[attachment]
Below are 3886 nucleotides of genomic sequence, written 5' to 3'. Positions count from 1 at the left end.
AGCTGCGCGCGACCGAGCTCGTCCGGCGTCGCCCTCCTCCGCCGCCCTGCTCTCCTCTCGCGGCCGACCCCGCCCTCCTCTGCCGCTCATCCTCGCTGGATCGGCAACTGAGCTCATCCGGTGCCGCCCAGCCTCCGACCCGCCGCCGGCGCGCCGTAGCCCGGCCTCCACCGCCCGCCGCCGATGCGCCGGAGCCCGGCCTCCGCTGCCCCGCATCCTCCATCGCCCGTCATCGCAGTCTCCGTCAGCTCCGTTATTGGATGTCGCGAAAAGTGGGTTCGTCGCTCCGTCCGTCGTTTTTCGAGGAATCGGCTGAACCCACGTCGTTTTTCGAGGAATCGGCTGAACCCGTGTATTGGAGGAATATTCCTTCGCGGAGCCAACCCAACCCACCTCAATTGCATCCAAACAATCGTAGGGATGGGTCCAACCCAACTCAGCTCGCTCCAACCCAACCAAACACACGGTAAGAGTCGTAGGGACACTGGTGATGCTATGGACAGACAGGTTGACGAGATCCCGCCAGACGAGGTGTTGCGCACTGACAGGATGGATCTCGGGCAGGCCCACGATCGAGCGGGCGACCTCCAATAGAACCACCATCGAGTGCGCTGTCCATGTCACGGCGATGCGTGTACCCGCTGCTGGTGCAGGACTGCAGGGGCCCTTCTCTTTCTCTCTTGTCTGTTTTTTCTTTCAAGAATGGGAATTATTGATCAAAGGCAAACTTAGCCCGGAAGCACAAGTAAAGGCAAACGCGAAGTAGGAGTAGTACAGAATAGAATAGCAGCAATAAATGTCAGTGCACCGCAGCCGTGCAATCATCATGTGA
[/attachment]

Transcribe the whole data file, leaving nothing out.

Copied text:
Below are 3886 nucleotides of genomic sequence, written 5' to 3'. Positions count from 1 at the left end.
AGCTGCGCGCGACCGAGCTCGTCCGGCGTCGCCCTCCTCCGCCGCCCTGCTCTCCTCTCGCGGCCGACCCCGCCCTCCTCTGCCGCTCATCCTCGCTGGATCGGCAACTGAGCTCATCCGGTGCCGCCCAGCCTCCGACCCGCCGCCGGCGCGCCGTAGCCCGGCCTCCACCGCCCGCCGCCGATGCGCCGGAGCCCGGCCTCCGCTGCCCCGCATCCTCCATCGCCCGTCATCGCAGTCTCCGTCAGCTCCGTTATTGGATGTCGCGAAAAGTGGGTTCGTCGCTCCGTCCGTCGTTTTTCGAGGAATCGGCTGAACCCACGTCGTTTTTCGAGGAATCGGCTGAACCCGTGTATTGGAGGAATATTCCTTCGCGGAGCCAACCCAACCCACCTCAATTGCATCCAAACAATCGTAGGGATGGGTCCAACCCAACTCAGCTCGCTCCAACCCAACCAAACACACGGTAAGAGTCGTAGGGACACTGGTGATGCTATGGACAGACAGGTTGACGAGATCCCGCCAGACGAGGTGTTGCGCACTGACAGGATGGATCTCGGGCAGGCCCACGATCGAGCGGGCGACCTCCAATAGAACCACCATCGAGTGCGCTGTCCATGTCACGGCGATGCGTGTACCCGCTGCTGGTGCAGGACTGCAGGGGCCCTTCTCTTTCTCTCTTGTCTGTTTTTTCTTTCAAGAATGGGAATTATTGATCAAAGGCAAACTTAGCCCGGAAGCACAAGTAAAGGCAAACGCGAAGTAGGAGTAGTACAGAATAGAATAGCAGCAATAAATGTCAGTGCACCGCAGCCGTGCAATCATCATGTGA